|White Industries Eccentric||triangleforge|
Feb 26, 2003 2:10 PM
|Was scanning Sheldon Brown's site looking for a new hub to improve the chainline on my SS MTB, and spotted a new hub by White Industries with an eccentric axle that allows chain length adjustments & fixed gear riding with vertical dropouts. The MTB project immediately dropped out of my head, and the "Someday get up to Trexlertown and race on the track" project re-emerged.
I've got a nice middle-aged Cannondale road frame (currently doing duty as a TT bike) that would be perfect for such a project, if indeed this hub will work as advertised.
Scroll down a bit at:
or take a quick look at the .JPG I'll post below.
While first hand experience would be terrific, I suspect this item's new enough that not many have used it. So I'll settle if necessary for wild-eyed, unsubstantiated speculation. Any reason I'm not thinking of that this hub couldn't be used to make a track bike?
|re: White Industries Eccentric||climbo|
Feb 26, 2003 2:28 PM
|purely speculation on my part, BUT, others have retro-fitted regular hubs to work like this before for singlespeeds etc. and they work fine. With the correct chainline there is a small amount of adjustment to get the right tension on the chain and your set.|
|looks like a cool design, but would it rotate during a kilo start?||Tig|
Feb 26, 2003 7:22 PM
|I like the design, but not the cost. I can't tell how you open it up to service it, but guess you unscrew the axel sections apart from each other.
A powerful kilo start might rotate the eccentric section around a bit, causing chain slack or worse. I'd suggest tightening it down extra hard. ...Who knows yet?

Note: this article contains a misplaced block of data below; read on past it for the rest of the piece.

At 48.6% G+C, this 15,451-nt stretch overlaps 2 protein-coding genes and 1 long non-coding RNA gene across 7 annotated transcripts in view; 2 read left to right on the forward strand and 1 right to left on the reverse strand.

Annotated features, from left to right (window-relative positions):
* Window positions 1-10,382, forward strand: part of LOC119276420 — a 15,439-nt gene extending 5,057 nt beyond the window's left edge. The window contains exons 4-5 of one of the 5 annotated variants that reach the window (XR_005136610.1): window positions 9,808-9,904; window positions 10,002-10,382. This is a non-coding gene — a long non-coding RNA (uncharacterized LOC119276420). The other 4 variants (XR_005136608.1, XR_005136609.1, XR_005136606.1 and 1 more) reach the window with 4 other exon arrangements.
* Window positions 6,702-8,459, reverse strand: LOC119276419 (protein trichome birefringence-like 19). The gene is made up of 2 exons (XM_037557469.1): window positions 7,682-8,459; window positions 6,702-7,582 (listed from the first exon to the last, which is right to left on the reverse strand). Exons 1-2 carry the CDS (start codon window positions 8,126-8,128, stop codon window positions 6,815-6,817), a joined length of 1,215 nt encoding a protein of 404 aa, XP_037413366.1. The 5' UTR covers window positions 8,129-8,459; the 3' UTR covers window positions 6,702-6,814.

|I wondered the same thing, but...||triangleforge|
Feb 27, 2003 11:00 AM
|I wondered the same thing, but that of course assumes that I HAVE a powerful kilo start!
The other thing I wondered about is the limited range of adjustment fore & aft -- apparently it's around 1.5 cm, as opposed to the 3+ cm in a horizontal dropout, and more in a track rear end. Still, I think you could make it work with a variety of cog sizes by adding or deleting chain links, though of course that would be a bit more of a hassle.
I think I might give it a try; if I go ahead with this route, look for a report here a few months down the road!
|looks like a cool design, but would it rotate during a kilo start?||ukiahbill|
Feb 27, 2003 11:10 AM
|I don't know personally, but think it would probably be ok since the offset is so small...torque is R x F (lever arm times force)...F could be large w/ a strong rider, but R is very small, so it would take a tremendous force to make the axle rotate...I think.|
|It wouldn't rotate.||brider|
Mar 3, 2003 11:21 AM
|The flat sections on the axle are the same distance apart as a standard axle, so it won't rotate.|| |